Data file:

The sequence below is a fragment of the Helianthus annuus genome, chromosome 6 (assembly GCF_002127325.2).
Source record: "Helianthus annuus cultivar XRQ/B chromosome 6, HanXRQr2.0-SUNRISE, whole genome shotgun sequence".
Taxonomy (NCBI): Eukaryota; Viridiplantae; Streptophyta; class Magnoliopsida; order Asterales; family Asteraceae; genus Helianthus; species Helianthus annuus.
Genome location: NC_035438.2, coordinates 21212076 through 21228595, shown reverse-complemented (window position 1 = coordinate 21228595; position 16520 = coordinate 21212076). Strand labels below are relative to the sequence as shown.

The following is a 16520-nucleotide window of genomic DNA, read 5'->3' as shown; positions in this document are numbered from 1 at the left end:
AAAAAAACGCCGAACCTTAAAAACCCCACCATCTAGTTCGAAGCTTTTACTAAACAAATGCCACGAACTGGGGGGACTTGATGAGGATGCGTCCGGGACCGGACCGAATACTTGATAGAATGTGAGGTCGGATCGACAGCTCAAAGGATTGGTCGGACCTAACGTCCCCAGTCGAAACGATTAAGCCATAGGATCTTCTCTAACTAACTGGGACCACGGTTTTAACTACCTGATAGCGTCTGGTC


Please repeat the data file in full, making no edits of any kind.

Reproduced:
The sequence below is a fragment of the Helianthus annuus genome, chromosome 6 (assembly GCF_002127325.2).
Source record: "Helianthus annuus cultivar XRQ/B chromosome 6, HanXRQr2.0-SUNRISE, whole genome shotgun sequence".
Taxonomy (NCBI): Eukaryota; Viridiplantae; Streptophyta; class Magnoliopsida; order Asterales; family Asteraceae; genus Helianthus; species Helianthus annuus.
Genome location: NC_035438.2, coordinates 21212076 through 21228595, shown reverse-complemented (window position 1 = coordinate 21228595; position 16520 = coordinate 21212076). Strand labels below are relative to the sequence as shown.

The following is a 16520-nucleotide window of genomic DNA, read 5'->3' as shown; positions in this document are numbered from 1 at the left end:
AAAAAAACGCCGAACCTTAAAAACCCCACCATCTAGTTCGAAGCTTTTACTAAACAAATGCCACGAACTGGGGGGACTTGATGAGGATGCGTCCGGGACCGGACCGAATACTTGATAGAATGTGAGGTCGGATCGACAGCTCAAAGGATTGGTCGGACCTAACGTCCCCAGTCGAAACGATTAAGCCATAGGATCTTCTCTAACTAACTGGGACCACGGTTTTAACTACCTGATAGCGTCTGGTC